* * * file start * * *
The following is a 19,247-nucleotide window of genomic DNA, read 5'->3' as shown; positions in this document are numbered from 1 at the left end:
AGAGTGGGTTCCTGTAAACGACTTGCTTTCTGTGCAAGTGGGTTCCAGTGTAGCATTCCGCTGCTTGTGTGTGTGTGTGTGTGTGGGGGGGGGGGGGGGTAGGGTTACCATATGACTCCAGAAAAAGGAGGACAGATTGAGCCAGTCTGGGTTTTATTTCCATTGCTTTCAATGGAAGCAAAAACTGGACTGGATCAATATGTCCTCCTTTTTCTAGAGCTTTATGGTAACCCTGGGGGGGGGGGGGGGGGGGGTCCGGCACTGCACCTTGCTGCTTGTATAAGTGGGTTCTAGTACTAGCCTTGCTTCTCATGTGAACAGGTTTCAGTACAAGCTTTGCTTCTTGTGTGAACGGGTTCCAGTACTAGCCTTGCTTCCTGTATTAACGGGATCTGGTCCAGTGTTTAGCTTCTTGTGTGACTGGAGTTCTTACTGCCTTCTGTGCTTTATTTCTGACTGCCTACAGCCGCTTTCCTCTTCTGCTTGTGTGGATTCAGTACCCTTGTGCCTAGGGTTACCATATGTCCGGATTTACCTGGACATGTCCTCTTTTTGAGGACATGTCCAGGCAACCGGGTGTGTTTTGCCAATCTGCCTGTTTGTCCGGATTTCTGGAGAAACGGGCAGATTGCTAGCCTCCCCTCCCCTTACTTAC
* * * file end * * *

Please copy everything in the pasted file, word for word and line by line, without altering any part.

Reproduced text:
The following is a 19,247-nucleotide window of genomic DNA, read 5'->3' as shown; positions in this document are numbered from 1 at the left end:
AGAGTGGGTTCCTGTAAACGACTTGCTTTCTGTGCAAGTGGGTTCCAGTGTAGCATTCCGCTGCTTGTGTGTGTGTGTGTGTGTGGGGGGGGGGGGGGGTAGGGTTACCATATGACTCCAGAAAAAGGAGGACAGATTGAGCCAGTCTGGGTTTTATTTCCATTGCTTTCAATGGAAGCAAAAACTGGACTGGATCAATATGTCCTCCTTTTTCTAGAGCTTTATGGTAACCCTGGGGGGGGGGGGGGGGGGGGTCCGGCACTGCACCTTGCTGCTTGTATAAGTGGGTTCTAGTACTAGCCTTGCTTCTCATGTGAACAGGTTTCAGTACAAGCTTTGCTTCTTGTGTGAACGGGTTCCAGTACTAGCCTTGCTTCCTGTATTAACGGGATCTGGTCCAGTGTTTAGCTTCTTGTGTGACTGGAGTTCTTACTGCCTTCTGTGCTTTATTTCTGACTGCCTACAGCCGCTTTCCTCTTCTGCTTGTGTGGATTCAGTACCCTTGTGCCTAGGGTTACCATATGTCCGGATTTACCTGGACATGTCCTCTTTTTGAGGACATGTCCAGGCAACCGGGTGTGTTTTGCCAATCTGCCTGTTTGTCCGGATTTCTGGAGAAACGGGCAGATTGCTAGCCTCCCCTCCCCTTACTTAC